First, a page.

Physical Therapy Helps Pediatric Cancer Survivors

Physical therapy and pediatric cancer are not commonly associated together. However, much of the research done by today’s expert makes a case for utilizing physical therapy during and after pediatric cancer treatment. Kirsten Ness, PT, PhD is an Associate Member of the St. Jude Children’s Hospital Faculty joins us today to discuss the benefits physical therapy provides to childhood cancer survivors.

Possibly the largest revelation Ness has discovered in her research is childhood brain tumor cancer survivors in their 20s have physical fitness measures closer to individuals in their 60s and 70s. The cause of this is largely due to the sedentary lifestyle most children experience while undergoing cancer treatment. The inactivity puts childhood cancer survivors at a greater risk for heart disease, obesity and diabetes later in life.

To combat this, Ness believes physical therapists play a role in the treatment of children with cancer especially since 80% of the children diagnosed with cancer survive to become adults. Cancer treatment often impacts their physical function and physical therapists are just the experts to help individuals overcome mobility, function and other issues that arise during cancer treatment. Learn more about the role of physical therapy in pediatric oncology by listening to the full podcast now.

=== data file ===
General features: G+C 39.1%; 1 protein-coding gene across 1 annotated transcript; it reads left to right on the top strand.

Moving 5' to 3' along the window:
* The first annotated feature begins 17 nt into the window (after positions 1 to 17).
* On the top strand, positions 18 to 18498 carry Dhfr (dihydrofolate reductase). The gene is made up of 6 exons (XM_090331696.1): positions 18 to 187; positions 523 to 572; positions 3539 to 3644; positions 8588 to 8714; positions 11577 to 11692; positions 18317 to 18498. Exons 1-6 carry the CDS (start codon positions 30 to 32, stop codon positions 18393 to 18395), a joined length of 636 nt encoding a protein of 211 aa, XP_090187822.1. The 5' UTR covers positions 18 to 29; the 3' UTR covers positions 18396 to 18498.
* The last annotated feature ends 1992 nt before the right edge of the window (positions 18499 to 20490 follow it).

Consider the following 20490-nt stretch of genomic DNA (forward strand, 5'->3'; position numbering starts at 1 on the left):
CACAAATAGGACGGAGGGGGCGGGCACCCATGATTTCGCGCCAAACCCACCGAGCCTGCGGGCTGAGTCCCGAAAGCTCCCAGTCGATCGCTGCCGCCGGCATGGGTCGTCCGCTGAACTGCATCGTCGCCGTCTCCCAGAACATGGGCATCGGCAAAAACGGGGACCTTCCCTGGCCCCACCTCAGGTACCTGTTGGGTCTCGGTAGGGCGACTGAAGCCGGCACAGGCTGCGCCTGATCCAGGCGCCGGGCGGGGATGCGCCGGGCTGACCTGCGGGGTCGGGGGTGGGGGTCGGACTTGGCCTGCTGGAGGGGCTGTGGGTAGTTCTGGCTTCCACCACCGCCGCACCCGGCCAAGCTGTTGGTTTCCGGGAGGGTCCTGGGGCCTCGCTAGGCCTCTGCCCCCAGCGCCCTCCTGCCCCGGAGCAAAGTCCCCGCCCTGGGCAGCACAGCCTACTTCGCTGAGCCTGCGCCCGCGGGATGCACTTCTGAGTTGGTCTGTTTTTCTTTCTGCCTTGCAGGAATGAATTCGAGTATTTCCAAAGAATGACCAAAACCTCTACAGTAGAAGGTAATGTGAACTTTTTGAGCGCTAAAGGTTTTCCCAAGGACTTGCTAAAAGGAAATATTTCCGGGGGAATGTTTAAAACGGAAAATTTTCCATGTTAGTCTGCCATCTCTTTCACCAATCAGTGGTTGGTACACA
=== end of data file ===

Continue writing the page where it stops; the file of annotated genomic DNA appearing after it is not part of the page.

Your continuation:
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One Comment

  1. Peter B.
    Posted January 7, 2014 at 6:30 pm | Permalink

    I am taking the PCS exam in March and would like to review the most recent information regarding pediatric oncology and physical therapy. would you be able to suggest an article, text, or internet site that would be a comprehensive review? Do you have any suggestions for study materials?

    Your help would be greatly appreciated.

    Best Regards,


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